A "monster" high forecast to hit New Zealand in mid-January
could put an end to recent spring-like weather.
Unpredictable, messy conditions are set to continue through
early January, but the long-awaited summer is in sight, said
WeatherWatch head analyst Philip Duncan.
The weather in Dunedin would be a bit unsettled to start with
- windy hotter days and windy colder days with some wet days
in the mix.
"But around the 10th onwards Dunedin may become quite hot and
sunny - summerlike even!" he commented on the WeatherWatch website.
There would be showers today in Auckland, but the rest of the
week was looking mostly dry, he said.
The second week of January would see "fickle" weather in
Auckland, but a huge high arriving the following week would
look "a lot more like summer".
"The further north you go, the better the weather's going to
be in January," Mr Duncan said.
Spring-like weather has peppered the country with wind and
showers every few days for the last few months.
"For the final two months of 2013 we've seen very little in
the way of big, settled, highs.
"This was great for farmers who desperately needed rain, but
now holidaymakers desperately want the sun."
Signs of summer were now finally on their way, he said.
"We see a monster of a high pressure system south of
Australia in the first half of January and we expect this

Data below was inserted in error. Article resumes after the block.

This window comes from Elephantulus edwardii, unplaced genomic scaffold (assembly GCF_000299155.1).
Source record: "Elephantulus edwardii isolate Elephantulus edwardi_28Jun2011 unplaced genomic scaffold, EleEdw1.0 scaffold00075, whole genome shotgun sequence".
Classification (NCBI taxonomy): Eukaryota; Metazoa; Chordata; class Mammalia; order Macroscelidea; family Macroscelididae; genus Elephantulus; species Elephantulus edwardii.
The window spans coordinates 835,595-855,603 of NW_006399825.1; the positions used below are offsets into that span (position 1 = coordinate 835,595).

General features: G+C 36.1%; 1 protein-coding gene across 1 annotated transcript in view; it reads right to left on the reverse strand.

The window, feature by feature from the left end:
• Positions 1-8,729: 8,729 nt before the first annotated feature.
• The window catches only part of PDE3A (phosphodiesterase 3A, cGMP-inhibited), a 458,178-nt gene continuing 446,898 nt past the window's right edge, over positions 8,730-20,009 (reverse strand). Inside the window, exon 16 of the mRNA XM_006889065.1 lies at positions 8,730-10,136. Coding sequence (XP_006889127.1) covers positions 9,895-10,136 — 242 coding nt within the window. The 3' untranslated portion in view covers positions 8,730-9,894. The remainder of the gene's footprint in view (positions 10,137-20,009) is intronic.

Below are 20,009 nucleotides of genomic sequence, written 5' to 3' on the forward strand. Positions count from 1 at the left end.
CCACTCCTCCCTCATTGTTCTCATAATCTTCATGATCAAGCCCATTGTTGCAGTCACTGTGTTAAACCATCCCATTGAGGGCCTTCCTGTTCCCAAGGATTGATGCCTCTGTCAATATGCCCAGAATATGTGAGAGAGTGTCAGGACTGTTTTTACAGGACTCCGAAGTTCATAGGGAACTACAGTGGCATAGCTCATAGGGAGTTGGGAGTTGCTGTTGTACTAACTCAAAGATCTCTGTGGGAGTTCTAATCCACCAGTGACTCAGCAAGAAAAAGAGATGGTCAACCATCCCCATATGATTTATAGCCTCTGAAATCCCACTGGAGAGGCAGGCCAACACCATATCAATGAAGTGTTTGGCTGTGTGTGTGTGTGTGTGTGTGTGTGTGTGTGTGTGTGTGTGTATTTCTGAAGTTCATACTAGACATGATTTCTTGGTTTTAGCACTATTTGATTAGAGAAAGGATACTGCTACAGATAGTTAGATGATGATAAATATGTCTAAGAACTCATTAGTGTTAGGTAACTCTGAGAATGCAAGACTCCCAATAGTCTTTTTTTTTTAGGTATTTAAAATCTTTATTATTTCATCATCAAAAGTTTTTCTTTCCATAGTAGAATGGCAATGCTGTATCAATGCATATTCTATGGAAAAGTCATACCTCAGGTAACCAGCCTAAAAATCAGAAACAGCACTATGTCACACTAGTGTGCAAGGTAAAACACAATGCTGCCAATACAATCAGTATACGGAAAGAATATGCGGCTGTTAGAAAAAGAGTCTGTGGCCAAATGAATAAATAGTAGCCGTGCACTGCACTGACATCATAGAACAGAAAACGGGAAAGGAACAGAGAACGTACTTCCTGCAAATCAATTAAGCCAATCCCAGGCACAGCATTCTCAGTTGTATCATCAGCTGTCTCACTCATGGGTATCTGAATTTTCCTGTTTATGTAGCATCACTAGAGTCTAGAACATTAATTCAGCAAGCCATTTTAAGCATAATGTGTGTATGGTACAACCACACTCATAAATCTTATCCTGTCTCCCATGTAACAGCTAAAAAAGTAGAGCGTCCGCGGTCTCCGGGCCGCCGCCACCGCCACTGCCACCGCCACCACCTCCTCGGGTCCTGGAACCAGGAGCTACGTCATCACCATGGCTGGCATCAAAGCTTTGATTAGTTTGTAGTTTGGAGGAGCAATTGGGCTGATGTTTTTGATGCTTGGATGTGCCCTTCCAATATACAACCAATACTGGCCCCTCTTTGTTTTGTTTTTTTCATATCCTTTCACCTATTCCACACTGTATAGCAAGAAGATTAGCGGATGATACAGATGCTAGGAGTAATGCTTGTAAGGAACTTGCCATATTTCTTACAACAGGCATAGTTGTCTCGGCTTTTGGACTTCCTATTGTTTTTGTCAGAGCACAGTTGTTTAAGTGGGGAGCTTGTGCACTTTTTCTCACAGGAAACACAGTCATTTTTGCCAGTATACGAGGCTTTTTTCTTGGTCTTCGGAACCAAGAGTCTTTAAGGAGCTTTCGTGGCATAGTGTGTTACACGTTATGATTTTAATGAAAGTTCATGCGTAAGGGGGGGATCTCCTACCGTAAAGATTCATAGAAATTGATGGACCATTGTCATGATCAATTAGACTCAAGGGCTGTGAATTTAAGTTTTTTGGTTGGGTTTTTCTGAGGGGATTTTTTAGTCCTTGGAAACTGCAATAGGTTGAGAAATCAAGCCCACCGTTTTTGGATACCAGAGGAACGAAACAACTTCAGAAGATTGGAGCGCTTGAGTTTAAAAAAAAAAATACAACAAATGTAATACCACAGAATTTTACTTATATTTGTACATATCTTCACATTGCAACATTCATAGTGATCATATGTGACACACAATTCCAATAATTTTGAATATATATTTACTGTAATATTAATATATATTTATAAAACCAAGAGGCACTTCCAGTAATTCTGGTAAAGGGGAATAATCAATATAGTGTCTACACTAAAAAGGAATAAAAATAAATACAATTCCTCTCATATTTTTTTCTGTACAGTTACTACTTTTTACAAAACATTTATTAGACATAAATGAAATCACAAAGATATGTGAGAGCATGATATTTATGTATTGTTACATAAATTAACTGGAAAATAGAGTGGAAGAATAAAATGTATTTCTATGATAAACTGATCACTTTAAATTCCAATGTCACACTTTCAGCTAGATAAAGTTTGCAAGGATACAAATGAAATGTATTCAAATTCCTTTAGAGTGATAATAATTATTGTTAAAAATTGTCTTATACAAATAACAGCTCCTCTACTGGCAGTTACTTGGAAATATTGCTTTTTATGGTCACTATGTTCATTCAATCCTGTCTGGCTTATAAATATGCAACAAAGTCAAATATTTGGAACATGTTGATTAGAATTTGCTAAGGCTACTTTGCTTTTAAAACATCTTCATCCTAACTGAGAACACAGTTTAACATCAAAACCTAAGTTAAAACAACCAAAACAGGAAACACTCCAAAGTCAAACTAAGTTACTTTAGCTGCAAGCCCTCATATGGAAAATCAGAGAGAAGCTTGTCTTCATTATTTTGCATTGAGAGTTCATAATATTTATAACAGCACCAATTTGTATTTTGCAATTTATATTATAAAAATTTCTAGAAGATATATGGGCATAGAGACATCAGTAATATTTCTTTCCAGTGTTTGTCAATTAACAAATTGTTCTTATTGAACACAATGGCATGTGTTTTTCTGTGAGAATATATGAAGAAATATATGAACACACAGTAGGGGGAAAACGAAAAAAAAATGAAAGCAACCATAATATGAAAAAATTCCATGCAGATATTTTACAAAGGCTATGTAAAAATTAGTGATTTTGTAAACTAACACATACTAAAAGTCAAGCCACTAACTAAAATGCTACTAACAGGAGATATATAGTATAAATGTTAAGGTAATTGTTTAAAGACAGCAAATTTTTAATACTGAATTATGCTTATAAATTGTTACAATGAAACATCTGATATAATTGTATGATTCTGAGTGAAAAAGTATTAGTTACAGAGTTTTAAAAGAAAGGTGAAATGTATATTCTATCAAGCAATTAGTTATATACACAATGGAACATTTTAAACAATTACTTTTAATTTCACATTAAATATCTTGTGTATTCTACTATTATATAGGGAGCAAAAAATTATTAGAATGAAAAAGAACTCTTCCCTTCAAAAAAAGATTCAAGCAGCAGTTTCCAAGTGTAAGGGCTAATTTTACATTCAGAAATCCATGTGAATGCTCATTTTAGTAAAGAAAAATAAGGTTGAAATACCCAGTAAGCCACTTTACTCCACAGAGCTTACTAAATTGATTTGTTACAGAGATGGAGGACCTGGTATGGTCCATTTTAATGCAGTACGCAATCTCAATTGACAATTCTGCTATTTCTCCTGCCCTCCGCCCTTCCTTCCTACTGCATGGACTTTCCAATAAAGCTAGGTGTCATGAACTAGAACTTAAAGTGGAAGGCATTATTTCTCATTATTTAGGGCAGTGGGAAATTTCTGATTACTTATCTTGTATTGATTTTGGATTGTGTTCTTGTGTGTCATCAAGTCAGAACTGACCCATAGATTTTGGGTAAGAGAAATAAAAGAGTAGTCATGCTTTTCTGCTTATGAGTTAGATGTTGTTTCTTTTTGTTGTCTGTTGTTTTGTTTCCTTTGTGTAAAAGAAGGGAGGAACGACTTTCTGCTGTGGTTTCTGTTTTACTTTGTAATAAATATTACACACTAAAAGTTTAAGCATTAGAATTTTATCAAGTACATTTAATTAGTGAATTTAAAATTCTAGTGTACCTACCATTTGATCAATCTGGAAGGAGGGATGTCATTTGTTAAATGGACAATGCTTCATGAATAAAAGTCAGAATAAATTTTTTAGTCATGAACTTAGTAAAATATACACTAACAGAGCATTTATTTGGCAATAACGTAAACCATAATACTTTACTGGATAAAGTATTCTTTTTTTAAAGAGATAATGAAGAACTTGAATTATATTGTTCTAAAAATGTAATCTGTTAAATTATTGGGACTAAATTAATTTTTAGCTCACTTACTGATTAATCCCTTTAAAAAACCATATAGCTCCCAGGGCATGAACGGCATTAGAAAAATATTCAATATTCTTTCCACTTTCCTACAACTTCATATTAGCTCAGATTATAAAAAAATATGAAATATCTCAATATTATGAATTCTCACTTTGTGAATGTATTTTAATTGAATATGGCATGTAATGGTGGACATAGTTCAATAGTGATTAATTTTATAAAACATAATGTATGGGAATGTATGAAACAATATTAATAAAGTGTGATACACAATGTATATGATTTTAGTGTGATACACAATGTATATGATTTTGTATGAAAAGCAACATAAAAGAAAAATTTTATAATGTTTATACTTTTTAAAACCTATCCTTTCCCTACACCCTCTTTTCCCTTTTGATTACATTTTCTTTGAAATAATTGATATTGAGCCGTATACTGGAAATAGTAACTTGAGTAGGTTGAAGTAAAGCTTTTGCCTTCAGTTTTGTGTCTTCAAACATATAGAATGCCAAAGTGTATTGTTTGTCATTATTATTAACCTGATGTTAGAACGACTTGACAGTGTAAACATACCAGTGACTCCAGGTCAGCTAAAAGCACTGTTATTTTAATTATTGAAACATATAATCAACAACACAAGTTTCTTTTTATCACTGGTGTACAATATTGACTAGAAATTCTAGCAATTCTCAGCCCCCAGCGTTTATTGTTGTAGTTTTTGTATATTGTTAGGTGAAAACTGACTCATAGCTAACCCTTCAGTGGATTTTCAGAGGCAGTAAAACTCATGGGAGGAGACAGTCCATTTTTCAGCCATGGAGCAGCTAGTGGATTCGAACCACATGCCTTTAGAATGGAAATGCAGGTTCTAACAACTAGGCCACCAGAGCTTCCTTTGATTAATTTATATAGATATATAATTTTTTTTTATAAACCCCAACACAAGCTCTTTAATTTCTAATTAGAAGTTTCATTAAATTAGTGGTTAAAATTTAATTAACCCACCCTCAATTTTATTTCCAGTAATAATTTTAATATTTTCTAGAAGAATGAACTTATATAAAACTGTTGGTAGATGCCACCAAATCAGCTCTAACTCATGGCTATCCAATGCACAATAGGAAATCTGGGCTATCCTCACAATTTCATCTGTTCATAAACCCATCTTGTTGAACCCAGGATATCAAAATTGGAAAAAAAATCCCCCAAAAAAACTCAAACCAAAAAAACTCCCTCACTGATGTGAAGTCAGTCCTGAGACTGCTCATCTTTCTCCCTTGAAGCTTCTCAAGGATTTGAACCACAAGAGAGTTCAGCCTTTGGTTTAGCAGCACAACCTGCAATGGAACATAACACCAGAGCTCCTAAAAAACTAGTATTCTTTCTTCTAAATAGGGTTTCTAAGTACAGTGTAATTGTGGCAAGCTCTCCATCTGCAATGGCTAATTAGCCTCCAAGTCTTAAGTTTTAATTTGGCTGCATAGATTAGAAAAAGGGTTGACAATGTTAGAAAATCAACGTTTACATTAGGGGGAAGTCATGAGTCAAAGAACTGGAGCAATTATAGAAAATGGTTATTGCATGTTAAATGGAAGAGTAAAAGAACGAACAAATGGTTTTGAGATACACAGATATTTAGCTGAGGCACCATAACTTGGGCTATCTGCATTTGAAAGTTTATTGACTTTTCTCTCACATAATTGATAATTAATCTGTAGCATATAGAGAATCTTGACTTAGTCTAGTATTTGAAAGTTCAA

giant anticyclone to slowly drift towards New Zealand by the
end of week two," Mr Duncan said.
While the weather would settle down with the high, it
wouldn't be summer in New Zealand without the threat of a
tropical storm, Mr Duncan said.
Long-range forecasts showed a tropical storm that could drift
towards New Zealand in the second week of January.
However, the incoming high from Australia could push it back
out into the Pacific Ocean, WeatherWatch predicted.
MetService meteorologist Daniel Corbett said the first week
of January would be "fast and furious" across the country.
"The raincoat is going to get a bit of use unfortunately ...
until we get a decent high."
January temperatures would average in the low- to mid-20s in
most places, he said.
January at a glance
Hottest: Eastern areas like Hawkes Bay and Marlborough will
enjoy the highest temperatures in January.
Wettest: The West Coast of the South Island can expect
persistent rain or showers for the first 10 days of the year,
clearing later in the month.
Driest: Northland, eastern Coromandel and Bay of Plenty will
be the driest spots.
Windiest: Wellington will be the windiest place to be, but
breezes will settle down mid-January